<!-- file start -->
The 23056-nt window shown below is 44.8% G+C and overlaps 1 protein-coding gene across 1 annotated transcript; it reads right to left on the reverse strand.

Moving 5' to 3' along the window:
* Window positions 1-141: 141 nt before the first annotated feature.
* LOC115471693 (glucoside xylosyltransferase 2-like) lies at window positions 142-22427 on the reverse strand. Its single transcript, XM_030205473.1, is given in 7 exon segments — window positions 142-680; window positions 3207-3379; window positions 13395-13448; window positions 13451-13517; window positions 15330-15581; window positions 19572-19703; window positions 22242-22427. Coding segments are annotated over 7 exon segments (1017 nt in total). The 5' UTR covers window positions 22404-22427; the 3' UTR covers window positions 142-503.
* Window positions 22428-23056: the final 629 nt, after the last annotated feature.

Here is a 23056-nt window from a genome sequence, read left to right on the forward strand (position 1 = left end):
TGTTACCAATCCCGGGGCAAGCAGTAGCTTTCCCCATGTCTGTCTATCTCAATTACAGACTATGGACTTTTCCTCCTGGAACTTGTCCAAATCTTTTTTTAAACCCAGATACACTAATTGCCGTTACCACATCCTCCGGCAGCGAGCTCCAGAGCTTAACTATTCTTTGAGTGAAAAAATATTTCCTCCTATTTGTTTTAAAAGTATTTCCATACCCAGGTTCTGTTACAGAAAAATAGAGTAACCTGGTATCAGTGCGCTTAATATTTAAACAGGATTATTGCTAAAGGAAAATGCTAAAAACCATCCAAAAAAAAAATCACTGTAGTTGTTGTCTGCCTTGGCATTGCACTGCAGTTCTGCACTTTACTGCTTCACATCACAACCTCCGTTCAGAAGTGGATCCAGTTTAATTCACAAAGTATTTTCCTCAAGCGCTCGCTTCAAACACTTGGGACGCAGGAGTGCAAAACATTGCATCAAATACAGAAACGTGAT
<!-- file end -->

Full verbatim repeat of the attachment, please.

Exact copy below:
The 23056-nt window shown below is 44.8% G+C and overlaps 1 protein-coding gene across 1 annotated transcript; it reads right to left on the reverse strand.

Moving 5' to 3' along the window:
* Window positions 1-141: 141 nt before the first annotated feature.
* LOC115471693 (glucoside xylosyltransferase 2-like) lies at window positions 142-22427 on the reverse strand. Its single transcript, XM_030205473.1, is given in 7 exon segments — window positions 142-680; window positions 3207-3379; window positions 13395-13448; window positions 13451-13517; window positions 15330-15581; window positions 19572-19703; window positions 22242-22427. Coding segments are annotated over 7 exon segments (1017 nt in total). The 5' UTR covers window positions 22404-22427; the 3' UTR covers window positions 142-503.
* Window positions 22428-23056: the final 629 nt, after the last annotated feature.

Here is a 23056-nt window from a genome sequence, read left to right on the forward strand (position 1 = left end):
TGTTACCAATCCCGGGGCAAGCAGTAGCTTTCCCCATGTCTGTCTATCTCAATTACAGACTATGGACTTTTCCTCCTGGAACTTGTCCAAATCTTTTTTTAAACCCAGATACACTAATTGCCGTTACCACATCCTCCGGCAGCGAGCTCCAGAGCTTAACTATTCTTTGAGTGAAAAAATATTTCCTCCTATTTGTTTTAAAAGTATTTCCATACCCAGGTTCTGTTACAGAAAAATAGAGTAACCTGGTATCAGTGCGCTTAATATTTAAACAGGATTATTGCTAAAGGAAAATGCTAAAAACCATCCAAAAAAAAAATCACTGTAGTTGTTGTCTGCCTTGGCATTGCACTGCAGTTCTGCACTTTACTGCTTCACATCACAACCTCCGTTCAGAAGTGGATCCAGTTTAATTCACAAAGTATTTTCCTCAAGCGCTCGCTTCAAACACTTGGGACGCAGGAGTGCAAAACATTGCATCAAATACAGAAACGTGAT